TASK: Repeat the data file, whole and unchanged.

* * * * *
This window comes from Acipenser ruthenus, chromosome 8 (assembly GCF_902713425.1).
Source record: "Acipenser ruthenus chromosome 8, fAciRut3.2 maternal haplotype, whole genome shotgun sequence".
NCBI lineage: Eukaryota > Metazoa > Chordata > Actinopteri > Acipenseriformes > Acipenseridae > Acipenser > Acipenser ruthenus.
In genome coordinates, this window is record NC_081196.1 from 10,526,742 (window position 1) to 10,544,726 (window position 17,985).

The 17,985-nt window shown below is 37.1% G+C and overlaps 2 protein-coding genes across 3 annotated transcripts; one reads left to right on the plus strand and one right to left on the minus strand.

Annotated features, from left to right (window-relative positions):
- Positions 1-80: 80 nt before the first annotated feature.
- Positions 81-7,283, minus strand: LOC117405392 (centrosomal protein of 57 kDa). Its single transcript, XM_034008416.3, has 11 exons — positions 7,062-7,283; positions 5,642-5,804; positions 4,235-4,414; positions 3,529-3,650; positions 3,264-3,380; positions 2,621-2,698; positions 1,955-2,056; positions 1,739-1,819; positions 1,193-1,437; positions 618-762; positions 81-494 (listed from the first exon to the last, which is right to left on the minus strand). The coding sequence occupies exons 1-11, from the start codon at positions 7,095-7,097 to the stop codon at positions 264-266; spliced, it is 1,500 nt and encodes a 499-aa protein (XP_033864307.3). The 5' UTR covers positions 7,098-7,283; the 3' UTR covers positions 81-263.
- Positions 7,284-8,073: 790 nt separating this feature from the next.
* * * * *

This window comes from Acipenser ruthenus, chromosome 8 (assembly GCF_902713425.1).
Source record: "Acipenser ruthenus chromosome 8, fAciRut3.2 maternal haplotype, whole genome shotgun sequence".
NCBI lineage: Eukaryota > Metazoa > Chordata > Actinopteri > Acipenseriformes > Acipenseridae > Acipenser > Acipenser ruthenus.
In genome coordinates, this window is record NC_081196.1 from 10,526,742 (window position 1) to 10,544,726 (window position 17,985).

The 17,985-nt window shown below is 37.1% G+C and overlaps 2 protein-coding genes across 3 annotated transcripts; one reads left to right on the plus strand and one right to left on the minus strand.

Annotated features, from left to right (window-relative positions):
- Positions 1-80: 80 nt before the first annotated feature.
- Positions 81-7,283, minus strand: LOC117405392 (centrosomal protein of 57 kDa). Its single transcript, XM_034008416.3, has 11 exons — positions 7,062-7,283; positions 5,642-5,804; positions 4,235-4,414; positions 3,529-3,650; positions 3,264-3,380; positions 2,621-2,698; positions 1,955-2,056; positions 1,739-1,819; positions 1,193-1,437; positions 618-762; positions 81-494 (listed from the first exon to the last, which is right to left on the minus strand). The coding sequence occupies exons 1-11, from the start codon at positions 7,095-7,097 to the stop codon at positions 264-266; spliced, it is 1,500 nt and encodes a 499-aa protein (XP_033864307.3). The 5' UTR covers positions 7,098-7,283; the 3' UTR covers positions 81-263.
- Positions 7,284-8,073: 790 nt separating this feature from the next.